Grant Thornton institutes 9-day fortnight following successful trial

29 May 2024 2 min. read

Professional services firm Grant Thornton has adopted a permanent “nine-day fortnight” in Australia following a successful trial which demonstrated increased productivity and retention. 

Grant Thornton has been piloting the reduced working week for the past twelve months, which grants its workers an extra day off across a typical fortnight with no loss of pay should they have met certain objectives.

The firm says the initiative has received an overwhelmingly positive response, with 94 percent of staff surveyed having been in favour of retaining the “nine-day fortnight” on a permanent basis while citing a range of benefits.

Grant Thornton institutes 9-day fortnight following successful trial

Among those personal improvements, 85 percent of the participants believed the additional day off – or “recharge day” – had enhanced their well-being, while a similar number said the nine-day fortnight had positively influenced their desire to work at the firm. For Grant Thornton, the numbers bear out the sentiment, the trial coinciding with record levels of productivity and an uplift in staff retention.

“It’s fantastic to see the results of our trial are in line with many of our expected outcomes and continue to reflect our values and purpose to support our people, clients and communities to thrive,” stated CEO Greg Keith. “We hoped that by improving our people’s well-being they would give that extra discretionary effort for our clients and we now believe that to be true: happy people do great work.”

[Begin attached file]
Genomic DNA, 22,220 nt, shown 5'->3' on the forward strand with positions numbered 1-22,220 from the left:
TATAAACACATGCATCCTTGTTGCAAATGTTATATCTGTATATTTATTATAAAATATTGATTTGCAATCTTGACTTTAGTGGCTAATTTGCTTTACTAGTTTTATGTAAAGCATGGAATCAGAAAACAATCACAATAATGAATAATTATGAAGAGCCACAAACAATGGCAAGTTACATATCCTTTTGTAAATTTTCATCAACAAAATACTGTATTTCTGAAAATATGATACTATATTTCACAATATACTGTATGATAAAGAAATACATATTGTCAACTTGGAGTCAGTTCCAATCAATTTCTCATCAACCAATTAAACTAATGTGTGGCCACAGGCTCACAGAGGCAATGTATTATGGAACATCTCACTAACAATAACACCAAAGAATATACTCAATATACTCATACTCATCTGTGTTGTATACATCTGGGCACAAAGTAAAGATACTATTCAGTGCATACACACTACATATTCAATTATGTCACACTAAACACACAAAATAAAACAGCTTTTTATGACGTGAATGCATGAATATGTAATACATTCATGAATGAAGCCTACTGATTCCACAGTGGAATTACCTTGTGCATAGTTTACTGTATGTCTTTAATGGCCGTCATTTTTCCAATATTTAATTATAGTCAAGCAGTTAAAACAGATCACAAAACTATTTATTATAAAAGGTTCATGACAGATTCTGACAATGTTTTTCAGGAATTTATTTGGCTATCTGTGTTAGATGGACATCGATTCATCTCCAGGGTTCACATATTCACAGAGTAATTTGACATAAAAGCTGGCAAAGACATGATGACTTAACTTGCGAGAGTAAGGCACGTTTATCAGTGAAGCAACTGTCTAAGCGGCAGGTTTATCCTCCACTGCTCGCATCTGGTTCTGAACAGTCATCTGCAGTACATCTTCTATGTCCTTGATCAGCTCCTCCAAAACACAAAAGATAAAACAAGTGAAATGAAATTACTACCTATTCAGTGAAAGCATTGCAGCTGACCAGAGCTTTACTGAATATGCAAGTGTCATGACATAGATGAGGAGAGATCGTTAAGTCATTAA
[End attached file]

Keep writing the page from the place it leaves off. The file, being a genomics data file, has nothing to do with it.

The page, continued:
Grant Thornton also noted the initiative had driven changes in work behaviours, with 70 percent of those surveyed indicating they had sought out new ways to be more efficient to allow them to take advantage of the opportunity for an additional day off, an incentive and benefit shared among the team. This included greater automation of tasks and a reduction in meeting lengths and unnecessary attendance.


However, the drive to meet workloads in a shorter time-frame highlighted one caveat and limitation of the program; the perk is a reward rather than entitlement, and as such is impacted by personally extrinsic factors such as seasonality, client demand, the field of practice, and other colleagues within a team. Uptake rates have sat at around three quarters of staff taking a day off only once per month.

“We feel there is still a lot of work to do to ensure recharge time is equitable across all service lines,” Keith stated. “This is a huge change management piece, and we are the first to say we haven’t quite nailed it yet as we need to keep the trial mentality and explore ways to ensure the time is more fairly accessed. It is a work in progress but our people want it and it is definitely worth striving for.”